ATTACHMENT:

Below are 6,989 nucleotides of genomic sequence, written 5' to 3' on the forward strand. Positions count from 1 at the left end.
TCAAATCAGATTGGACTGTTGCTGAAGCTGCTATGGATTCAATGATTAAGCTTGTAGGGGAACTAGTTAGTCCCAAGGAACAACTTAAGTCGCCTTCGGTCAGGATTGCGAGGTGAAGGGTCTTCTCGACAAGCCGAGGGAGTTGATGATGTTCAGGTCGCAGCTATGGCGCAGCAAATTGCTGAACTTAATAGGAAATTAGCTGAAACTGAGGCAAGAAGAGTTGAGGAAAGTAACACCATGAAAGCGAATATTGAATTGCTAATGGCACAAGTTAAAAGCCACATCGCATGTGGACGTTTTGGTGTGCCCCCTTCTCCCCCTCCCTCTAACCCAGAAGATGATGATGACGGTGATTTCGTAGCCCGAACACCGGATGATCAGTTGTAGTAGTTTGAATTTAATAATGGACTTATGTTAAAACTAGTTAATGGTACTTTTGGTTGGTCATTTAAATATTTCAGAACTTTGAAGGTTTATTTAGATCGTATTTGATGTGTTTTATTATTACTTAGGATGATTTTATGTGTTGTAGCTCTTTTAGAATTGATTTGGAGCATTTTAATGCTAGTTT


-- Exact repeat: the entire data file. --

Below are 6,989 nucleotides of genomic sequence, written 5' to 3' on the forward strand. Positions count from 1 at the left end.
TCAAATCAGATTGGACTGTTGCTGAAGCTGCTATGGATTCAATGATTAAGCTTGTAGGGGAACTAGTTAGTCCCAAGGAACAACTTAAGTCGCCTTCGGTCAGGATTGCGAGGTGAAGGGTCTTCTCGACAAGCCGAGGGAGTTGATGATGTTCAGGTCGCAGCTATGGCGCAGCAAATTGCTGAACTTAATAGGAAATTAGCTGAAACTGAGGCAAGAAGAGTTGAGGAAAGTAACACCATGAAAGCGAATATTGAATTGCTAATGGCACAAGTTAAAAGCCACATCGCATGTGGACGTTTTGGTGTGCCCCCTTCTCCCCCTCCCTCTAACCCAGAAGATGATGATGACGGTGATTTCGTAGCCCGAACACCGGATGATCAGTTGTAGTAGTTTGAATTTAATAATGGACTTATGTTAAAACTAGTTAATGGTACTTTTGGTTGGTCATTTAAATATTTCAGAACTTTGAAGGTTTATTTAGATCGTATTTGATGTGTTTTATTATTACTTAGGATGATTTTATGTGTTGTAGCTCTTTTAGAATTGATTTGGAGCATTTTAATGCTAGTTT